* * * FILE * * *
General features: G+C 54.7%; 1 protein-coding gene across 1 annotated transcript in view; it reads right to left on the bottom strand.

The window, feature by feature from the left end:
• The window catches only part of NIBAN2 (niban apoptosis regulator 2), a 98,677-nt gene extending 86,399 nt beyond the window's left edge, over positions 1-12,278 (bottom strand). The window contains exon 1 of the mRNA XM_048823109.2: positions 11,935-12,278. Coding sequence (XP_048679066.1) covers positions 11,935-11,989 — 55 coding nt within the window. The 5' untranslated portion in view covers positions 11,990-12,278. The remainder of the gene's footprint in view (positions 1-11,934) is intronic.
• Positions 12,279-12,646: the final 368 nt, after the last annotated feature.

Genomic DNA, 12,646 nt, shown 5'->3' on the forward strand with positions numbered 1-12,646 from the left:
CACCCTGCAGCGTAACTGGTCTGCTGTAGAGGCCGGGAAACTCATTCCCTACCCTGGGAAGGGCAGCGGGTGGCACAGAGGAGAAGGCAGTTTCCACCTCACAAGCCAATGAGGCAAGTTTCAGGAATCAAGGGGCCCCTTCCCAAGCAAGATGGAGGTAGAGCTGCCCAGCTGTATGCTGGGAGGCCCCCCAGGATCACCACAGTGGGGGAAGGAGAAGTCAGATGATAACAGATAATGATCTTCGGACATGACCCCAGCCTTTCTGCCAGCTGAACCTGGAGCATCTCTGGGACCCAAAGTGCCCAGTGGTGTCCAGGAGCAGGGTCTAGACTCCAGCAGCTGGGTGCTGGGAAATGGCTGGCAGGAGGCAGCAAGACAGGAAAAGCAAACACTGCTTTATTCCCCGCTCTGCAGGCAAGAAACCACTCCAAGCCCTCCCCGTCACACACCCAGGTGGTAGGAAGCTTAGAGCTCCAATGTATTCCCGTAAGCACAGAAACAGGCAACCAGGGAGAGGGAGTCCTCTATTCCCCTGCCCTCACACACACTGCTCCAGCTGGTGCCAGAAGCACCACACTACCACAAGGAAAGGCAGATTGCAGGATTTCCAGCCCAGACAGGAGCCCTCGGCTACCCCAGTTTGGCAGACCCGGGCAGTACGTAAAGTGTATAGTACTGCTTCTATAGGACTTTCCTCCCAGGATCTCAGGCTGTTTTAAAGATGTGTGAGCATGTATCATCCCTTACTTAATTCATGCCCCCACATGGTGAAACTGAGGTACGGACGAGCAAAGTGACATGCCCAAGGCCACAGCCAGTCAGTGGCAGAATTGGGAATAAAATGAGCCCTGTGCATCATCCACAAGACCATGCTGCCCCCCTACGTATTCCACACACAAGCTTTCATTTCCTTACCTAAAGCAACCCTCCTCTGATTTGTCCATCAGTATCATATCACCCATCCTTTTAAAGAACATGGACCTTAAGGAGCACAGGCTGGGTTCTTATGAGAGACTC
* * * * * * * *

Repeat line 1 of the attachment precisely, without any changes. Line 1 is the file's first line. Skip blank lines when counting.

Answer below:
General features: G+C 54.7%; 1 protein-coding gene across 1 annotated transcript in view; it reads right to left on the bottom strand.